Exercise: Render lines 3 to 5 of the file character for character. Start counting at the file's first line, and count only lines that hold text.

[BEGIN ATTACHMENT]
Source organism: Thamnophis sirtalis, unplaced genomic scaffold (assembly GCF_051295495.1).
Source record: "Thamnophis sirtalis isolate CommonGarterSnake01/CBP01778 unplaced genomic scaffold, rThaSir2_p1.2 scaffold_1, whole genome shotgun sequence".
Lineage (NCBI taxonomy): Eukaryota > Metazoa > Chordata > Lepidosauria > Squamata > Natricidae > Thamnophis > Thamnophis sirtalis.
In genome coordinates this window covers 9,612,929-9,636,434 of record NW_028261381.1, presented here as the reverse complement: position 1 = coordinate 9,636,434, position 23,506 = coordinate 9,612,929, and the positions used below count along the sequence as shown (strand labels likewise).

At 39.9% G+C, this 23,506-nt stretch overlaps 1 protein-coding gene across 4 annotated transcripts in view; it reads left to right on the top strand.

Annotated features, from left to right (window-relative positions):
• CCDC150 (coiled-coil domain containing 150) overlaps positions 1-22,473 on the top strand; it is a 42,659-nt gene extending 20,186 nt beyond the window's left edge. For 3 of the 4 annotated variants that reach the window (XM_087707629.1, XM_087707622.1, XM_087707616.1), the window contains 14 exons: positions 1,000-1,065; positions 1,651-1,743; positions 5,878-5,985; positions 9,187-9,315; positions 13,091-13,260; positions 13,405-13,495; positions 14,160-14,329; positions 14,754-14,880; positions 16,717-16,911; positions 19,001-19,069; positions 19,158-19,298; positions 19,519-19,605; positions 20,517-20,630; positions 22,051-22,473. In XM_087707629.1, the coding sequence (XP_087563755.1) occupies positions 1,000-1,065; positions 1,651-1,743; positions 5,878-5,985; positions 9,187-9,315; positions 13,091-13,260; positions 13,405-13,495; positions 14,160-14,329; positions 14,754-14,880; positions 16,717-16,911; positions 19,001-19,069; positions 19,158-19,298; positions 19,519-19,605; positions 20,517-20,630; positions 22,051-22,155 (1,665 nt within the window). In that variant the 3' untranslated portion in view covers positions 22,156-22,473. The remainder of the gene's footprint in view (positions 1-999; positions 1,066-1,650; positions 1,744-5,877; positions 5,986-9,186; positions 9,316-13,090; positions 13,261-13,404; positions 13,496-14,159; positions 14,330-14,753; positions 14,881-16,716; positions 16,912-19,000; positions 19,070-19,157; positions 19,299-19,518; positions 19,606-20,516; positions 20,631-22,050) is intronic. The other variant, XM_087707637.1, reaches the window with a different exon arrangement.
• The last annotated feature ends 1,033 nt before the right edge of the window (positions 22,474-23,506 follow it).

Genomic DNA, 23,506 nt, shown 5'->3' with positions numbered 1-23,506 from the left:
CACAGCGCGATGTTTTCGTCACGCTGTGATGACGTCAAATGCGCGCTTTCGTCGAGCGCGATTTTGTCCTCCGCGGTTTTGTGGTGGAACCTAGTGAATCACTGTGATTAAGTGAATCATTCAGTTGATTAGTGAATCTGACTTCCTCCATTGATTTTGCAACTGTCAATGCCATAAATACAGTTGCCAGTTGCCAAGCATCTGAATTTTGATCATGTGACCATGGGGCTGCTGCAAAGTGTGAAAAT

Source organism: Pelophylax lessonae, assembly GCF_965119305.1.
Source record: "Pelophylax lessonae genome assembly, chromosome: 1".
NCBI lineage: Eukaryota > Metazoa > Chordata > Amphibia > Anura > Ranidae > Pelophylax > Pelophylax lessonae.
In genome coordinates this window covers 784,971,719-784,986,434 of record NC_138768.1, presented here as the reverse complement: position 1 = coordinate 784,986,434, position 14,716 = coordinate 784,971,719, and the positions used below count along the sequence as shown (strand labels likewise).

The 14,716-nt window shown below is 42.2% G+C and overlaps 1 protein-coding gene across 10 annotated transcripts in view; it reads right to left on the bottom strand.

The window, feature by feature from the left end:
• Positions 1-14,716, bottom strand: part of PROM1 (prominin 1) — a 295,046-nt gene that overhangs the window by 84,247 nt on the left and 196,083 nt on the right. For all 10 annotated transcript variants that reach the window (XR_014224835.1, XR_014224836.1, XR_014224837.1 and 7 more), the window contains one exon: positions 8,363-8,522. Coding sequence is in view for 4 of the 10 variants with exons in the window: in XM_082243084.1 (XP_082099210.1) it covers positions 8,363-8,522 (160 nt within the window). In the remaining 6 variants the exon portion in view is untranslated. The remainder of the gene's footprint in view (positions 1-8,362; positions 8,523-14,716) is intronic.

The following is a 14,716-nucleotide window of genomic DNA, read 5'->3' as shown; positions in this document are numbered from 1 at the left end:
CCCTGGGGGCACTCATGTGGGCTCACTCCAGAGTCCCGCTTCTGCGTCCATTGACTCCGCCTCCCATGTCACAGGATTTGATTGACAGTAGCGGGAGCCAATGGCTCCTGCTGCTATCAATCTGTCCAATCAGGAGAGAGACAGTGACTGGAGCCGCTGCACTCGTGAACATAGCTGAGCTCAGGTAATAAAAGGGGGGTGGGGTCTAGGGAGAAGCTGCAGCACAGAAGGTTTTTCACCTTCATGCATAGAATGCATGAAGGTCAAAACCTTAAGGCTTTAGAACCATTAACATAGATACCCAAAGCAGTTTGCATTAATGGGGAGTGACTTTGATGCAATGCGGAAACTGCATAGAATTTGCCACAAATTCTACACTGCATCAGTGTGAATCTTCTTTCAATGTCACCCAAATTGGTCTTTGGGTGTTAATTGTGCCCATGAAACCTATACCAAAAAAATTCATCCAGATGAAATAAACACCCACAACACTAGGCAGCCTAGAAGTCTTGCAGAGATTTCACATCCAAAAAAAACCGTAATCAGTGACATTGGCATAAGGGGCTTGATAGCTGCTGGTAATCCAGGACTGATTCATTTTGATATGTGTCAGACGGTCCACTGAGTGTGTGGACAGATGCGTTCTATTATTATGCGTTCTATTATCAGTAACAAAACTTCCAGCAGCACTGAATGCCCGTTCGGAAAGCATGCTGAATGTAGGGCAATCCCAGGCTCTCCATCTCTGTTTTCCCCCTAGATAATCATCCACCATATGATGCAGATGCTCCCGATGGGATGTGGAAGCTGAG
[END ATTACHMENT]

Lineage (NCBI taxonomy): Eukaryota > Metazoa > Chordata > Lepidosauria > Squamata > Natricidae > Thamnophis > Thamnophis sirtalis.
In genome coordinates this window covers 9,612,929-9,636,434 of record NW_028261381.1, presented here as the reverse complement: position 1 = coordinate 9,636,434, position 23,506 = coordinate 9,612,929, and the positions used below count along the sequence as shown (strand labels likewise).

At 39.9% G+C, this 23,506-nt stretch overlaps 1 protein-coding gene across 4 annotated transcripts in view; it reads left to right on the top strand.